U.S. Secretary of State Tony Blinken is in Israel and the Occupied Palestinian Territories amid an alarming rise in violence, with Israel killing at least 35 Palestinians since the beginning of January. The deadliest incident occurred on Thursday, when Israeli forces raided the Jenin refugee camp in the West Bank, killing 10 people, including two children — the deadliest Israeli raid in the West Bank in two decades. A day later, a Palestinian gunman shot dead seven people in occupied East Jerusalem, targeting worshipers observing the Sabbath. Israelis living in illegal settlements in the West Bank responded by carrying out scores of attacks on Palestinians as the far-right national security minister, Itamar Ben-Gvir, vowed to make it easier for Israelis to get guns. We speak with Israeli activist and journalist Orly Noy, in Jerusalem, and Palestinian American scholar Rashid Khalidi, the Edward Said professor of modern Arab studies at Columbia University.
In a shocking exchange at the State Department, the spokesman for Biden’s foreign policy team refused to describe Palestinians the West Bank as living under military occupation by Israel.
By Philip Weiss | Mondoweiss | Jan 27, 2023
So Secretary of State Antony Blinken is about to fly out to meet with Israeli leaders, and the Biden administration appears to be adopting Trump’s reflexively pro-Israel policies in yet another area.
Yesterday in a shocking exchange at the State Department, the spokesman for Biden’s foreign policy team refused to describe Palestinians in Jenin and other areas of the West Bank as living under military occupation by Israel.
In the wake of an Israeli military raid that killed ten Palestinians in Jenin, Vedant Patel of the State Department was repeatedly asked if they were occupied, and evaded the question:
By Liora R. Halperin | The Seattle Times | Jan 23, 2023
King County’s adoption of this working definition would embolden those who continue to use its reasoning to target and intimidate those concerned about Palestinian rights.
This week, the Metropolitan King County Council is considering a proclamation adopting the International Holocaust Remembrance Alliance (IHRA) working definition of antisemitism. This definition has already been included in a proclamation by the Bellevue City Council and some states and municipalities elsewhere in the country.
I wholeheartedly support efforts to understand and combat antisemitism, which has grown sharply amid a resurgence of xenophobia and white nationalism in our country. But I believe that adopting the IHRA definition is the wrong way to assure Jewish communities that our elected officials have our backs.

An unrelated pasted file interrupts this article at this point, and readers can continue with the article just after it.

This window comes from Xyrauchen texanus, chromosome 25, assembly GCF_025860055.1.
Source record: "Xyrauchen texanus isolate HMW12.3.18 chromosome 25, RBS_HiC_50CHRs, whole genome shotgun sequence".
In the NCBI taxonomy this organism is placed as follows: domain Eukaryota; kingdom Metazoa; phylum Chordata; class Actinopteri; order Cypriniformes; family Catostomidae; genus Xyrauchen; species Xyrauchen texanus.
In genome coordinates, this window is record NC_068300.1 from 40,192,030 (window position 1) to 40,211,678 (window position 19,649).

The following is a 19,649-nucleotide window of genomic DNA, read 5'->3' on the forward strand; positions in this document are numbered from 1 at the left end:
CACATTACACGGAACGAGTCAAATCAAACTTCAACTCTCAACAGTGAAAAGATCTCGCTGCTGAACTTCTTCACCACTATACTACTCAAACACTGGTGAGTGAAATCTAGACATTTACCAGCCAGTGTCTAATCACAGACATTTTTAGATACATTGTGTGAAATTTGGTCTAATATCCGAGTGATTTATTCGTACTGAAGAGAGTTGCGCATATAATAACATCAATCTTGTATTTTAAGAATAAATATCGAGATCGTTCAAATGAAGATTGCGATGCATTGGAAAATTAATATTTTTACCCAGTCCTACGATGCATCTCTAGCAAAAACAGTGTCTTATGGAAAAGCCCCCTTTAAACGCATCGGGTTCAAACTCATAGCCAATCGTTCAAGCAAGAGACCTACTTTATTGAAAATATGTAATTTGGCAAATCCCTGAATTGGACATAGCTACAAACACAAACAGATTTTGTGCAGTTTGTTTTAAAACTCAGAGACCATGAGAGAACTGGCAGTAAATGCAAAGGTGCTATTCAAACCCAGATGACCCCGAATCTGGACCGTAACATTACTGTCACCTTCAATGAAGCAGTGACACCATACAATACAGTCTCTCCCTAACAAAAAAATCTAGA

Please join physician, author, and filmmaker Alice Rothchild to Seward Park Third Place Books. She will be discussing her newest young adult novel Finding Melody Sullivan, about a 16-year-old who must face her internal demons and the external realities of war and occupation after the death of her mother.
Thursday, February 16, 2023
Third Place Books Seward Park, 504 Wilson Ave S, Seattle, WA 98118
16-year-old Melody Sullivan is falling apart after the death of her mother. She pours her cynicism and grief into poetry and an intense relationship with her powerhouse best friend, Yasmina Khdour. When Melody’s father drags her to an overseas archeology conference in Jerusalem, she is left to wander alone.
Hanging out on a Tel Aviv beach, smoking dope with her Israeli cousins and their army buddies, sounds like fun. While stoned, she is sexually assaulted by a friend of her cousin. She cannot share this devastating truth with her emotionally distant dad and impulsively flees to Hebron where Yasmina is visiting her family. As a Palestinian, Yasmina is unable to enter Jerusalem. Melody’s only other source of solace is Aaron Shapiro, a shy, religious boy back home with an awkward crush on her, but Aaron’s anxious texts make it clear he believes she’s wandering into enemy territory.
This is a story about trauma and taking emotional risks, about facing internal demons and the external realities of war and occupation, about finding oneself in the most unexpected places.
…the ICJ could – and most likely will – delegitimize every single Israeli action taken in Occupied Palestine since 1967.
Once more, the International Court of Justice (ICJ) will offer a legal opinion on the consequences of the Israeli Occupation of Palestine.
A historic United Nations vote on December 31 called on the ICJ to look at the Israeli Occupation in terms of legal consequences, the rights of the Palestinian people to self-determination and the responsibility of all UN Member States in bringing the protracted Israeli Occupation to an end. A special emphasis will be placed on the “demographic composition, character and status” of Occupied Jerusalem.
The last time the ICJ was asked to offer a legal opinion on the matter was in 2004. However, back then, the opinion was largely centered around the “legal consequences arising from the construction of the (Israeli Apartheid) wall.”
Kenneth Roth, who ran Human Rights Watch for 29 years, was denied a fellowship at the Kennedy School. The reason? Israel.
By Michael Massing | The Nation | Jan 5, 2023
Sikkink was even more surprised by the dean’s explanation: Israel. Human Rights Watch, she was told, has an “anti-Israel bias”…